Mrs. John Whitehouse, H.M. 14th Regt. of Foot

“Heard a Gentleman ask the Capt. if he was going to order his


men to fire. He said no Sir by no means, by no means. A Man
—the Centinel—then pushed me back. I step'd back to the
corner. He bid me go away for I should be killed.”
Unknown Woman on the British Right Flank
“I was looking at the Captain when the Gun was fired. The
Soldier stood on the Captains right. I saw two or three Snow
balls thrown at the Soldiers before the Gun was fired, but
none after for I went off immediately. The Captain had a
Sword in his hand. I know not whether he had a Surtout on
but believe he had. I know Capt. Preston by sight. The
Prisoner is the Man. A Woman crowded by and spoke to the
second Soldier on the right. I think if the Captain had given
orders anything loud I should have heard.”

(Deposition of Matthew Murray)


Unknown Woman on the British Right Flank
“I was looking at the Captain when the Gun was fired. The
Soldier stood on the Captains right. I saw two or three Snow
balls thrown at the Soldiers before the Gun was fired, but
none after for I went off immediately. The Captain had a
Jane Crothers ?
Sword in his hand. I know not whether he had a Surtout on
but believe he had. I know Capt. Preston by sight. The
Prisoner is the Man. A Woman crowded by and spoke to the
second Soldier on the right. I think if the Captain had given
orders anything loud I should have heard.”

(Deposition of Matthew Murray)


Unknown Man Behind the British Right Flank

“A Man came behind the Soldiers walkd backwards and


forwards, encouraging them to fire. The Captain stood on
the left about three yards. The man touched one of the
Soldiers upon the back and said fire, by God I'll stand by you.
He was dressed in dark coloured Cloaths”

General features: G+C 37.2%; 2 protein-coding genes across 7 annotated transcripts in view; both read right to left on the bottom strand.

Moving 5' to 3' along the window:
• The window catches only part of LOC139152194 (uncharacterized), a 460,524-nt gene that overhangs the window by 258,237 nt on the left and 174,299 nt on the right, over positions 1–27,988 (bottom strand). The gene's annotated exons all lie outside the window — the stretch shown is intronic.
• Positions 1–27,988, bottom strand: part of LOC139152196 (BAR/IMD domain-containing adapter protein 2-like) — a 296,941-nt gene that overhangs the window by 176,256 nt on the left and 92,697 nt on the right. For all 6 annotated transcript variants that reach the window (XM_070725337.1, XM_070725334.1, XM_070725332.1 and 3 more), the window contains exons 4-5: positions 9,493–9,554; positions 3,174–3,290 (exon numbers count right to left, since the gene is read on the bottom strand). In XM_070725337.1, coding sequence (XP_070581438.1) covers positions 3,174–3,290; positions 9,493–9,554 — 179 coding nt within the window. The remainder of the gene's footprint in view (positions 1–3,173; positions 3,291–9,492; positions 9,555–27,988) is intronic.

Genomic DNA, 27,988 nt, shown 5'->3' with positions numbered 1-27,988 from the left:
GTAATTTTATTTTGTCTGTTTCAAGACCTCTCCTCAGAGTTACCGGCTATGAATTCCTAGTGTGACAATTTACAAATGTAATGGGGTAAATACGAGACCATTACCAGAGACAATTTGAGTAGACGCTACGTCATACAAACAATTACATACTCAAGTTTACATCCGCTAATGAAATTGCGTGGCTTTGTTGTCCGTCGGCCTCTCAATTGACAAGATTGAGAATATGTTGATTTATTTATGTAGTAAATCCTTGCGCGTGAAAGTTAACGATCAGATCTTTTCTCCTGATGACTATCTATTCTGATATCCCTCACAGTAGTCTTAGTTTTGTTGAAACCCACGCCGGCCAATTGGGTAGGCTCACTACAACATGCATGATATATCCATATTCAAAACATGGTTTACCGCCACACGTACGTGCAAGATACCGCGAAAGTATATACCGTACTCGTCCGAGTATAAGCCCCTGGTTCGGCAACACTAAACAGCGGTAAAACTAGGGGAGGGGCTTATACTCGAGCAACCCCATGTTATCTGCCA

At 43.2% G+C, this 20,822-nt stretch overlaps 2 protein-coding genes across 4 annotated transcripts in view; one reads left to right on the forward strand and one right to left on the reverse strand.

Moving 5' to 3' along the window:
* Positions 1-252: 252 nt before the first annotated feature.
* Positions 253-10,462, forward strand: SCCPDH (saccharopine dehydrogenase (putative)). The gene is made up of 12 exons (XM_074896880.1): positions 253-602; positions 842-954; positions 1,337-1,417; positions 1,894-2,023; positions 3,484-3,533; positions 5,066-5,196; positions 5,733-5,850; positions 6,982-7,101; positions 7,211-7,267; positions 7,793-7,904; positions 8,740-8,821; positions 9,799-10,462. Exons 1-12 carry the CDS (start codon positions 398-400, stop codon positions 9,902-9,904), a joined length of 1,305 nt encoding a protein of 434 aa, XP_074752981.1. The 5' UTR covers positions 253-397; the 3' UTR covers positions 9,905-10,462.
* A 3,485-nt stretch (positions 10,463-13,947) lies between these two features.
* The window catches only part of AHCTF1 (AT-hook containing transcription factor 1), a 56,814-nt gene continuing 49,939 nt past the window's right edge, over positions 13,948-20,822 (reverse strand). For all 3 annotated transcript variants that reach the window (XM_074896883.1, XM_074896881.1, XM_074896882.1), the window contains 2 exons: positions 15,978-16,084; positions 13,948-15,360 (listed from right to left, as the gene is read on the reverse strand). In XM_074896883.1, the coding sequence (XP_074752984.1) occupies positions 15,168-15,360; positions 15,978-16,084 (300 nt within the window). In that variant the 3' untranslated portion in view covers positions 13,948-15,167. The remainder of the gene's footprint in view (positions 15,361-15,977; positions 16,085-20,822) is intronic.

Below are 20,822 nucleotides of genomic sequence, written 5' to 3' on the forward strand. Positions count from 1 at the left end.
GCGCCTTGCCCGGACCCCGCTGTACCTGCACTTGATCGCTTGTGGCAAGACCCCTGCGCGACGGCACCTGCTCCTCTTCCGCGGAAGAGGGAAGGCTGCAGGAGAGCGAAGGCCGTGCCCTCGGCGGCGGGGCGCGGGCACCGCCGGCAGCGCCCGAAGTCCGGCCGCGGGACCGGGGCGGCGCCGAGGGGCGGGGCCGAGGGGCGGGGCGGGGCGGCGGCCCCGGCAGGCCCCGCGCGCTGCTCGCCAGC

(Testimony of Jane Whitehouse / Mrs. John Whitehouse)


(A.K.A. Jane Crothers)
Unknown Man Behind the British Right Flank

“Soon after the first Gun I saw a Gentleman behind the


Soldiers in velvet or blue or black plush trimd with gold. He
put his hand towards their backs. Whether he touched them I
know not and said by God I'll stand by you whilst I have a
drop of blood and then said fire and two went off and then
the rest to 7 or 8.”

(Testimony of James Woodall)


Benjamin Burdick
Constable of the Town House Watch
“I had in my hand a highland broad Sword which I brought
from home. Upon my coming out I was told it was a wrangle
between the Soldiers and people, upon that I went back and got
my Sword. I never used to go out with a weapon. I had not my
Sword drawn till after the Soldier pushed his Bayonet at me. I
should have cut his head off if he had stepd out of his Rank to
attack me again. At the first firing the People were chiefly in
Royal Exchange lane, there being about 50 in the Street. After
the firing I went up to the Soldiers and told them I wanted to
see some faces that I might swear to them another day. The
Centinel in a melancholy tone said perhaps Sir you may.”
Benjamin Burdick
Constable of the Town House Watch
“At first I had a Stick, and my Wife, told me to take this the
Broadsword. I struck at the soldier who pushed at me, and
had I struck 2 or 3 Inches further, I should have left a March
that I could have sworn to. This was before the firing. I
struck the Cock of the Gun. The Man I struck was the 4th.
Man from the Corner, about the Middle. I saw but one
Thing thrown that was a short stick, about 2 or 3 foot long. I
heard a rattling. I took it they knocked their Guns together.
They were continually pushing at People, and it was pretty
slippery.”
Benjamin Burdick
Constable of the Town House Watch
“Q. Did you strike as hard as you could?
A. Yes, and hit the lock of his gun, and if I had struck a little
lower, I should have left a mark that I could have swore to.
Q. Was the sword in your hand drawn?
A. I drew it when the soldier pushed at me, and struck at him as
I have mentioned.
Q. Which gun went off first?
A. I took it to be the right hand man.
Q. Where did that soldier you struck at stand?
A. I believe the fourth or fifth man from the corner of
Exchange-lane.”
Samuel Gray
Ropemaker & Mechanic
“I saw the Molatto fall, and Mr. Samuel Gray went to look at
him, one of the soldiers, at the distance of about four or five
yards, pointed his piece directly for the said Gray's head and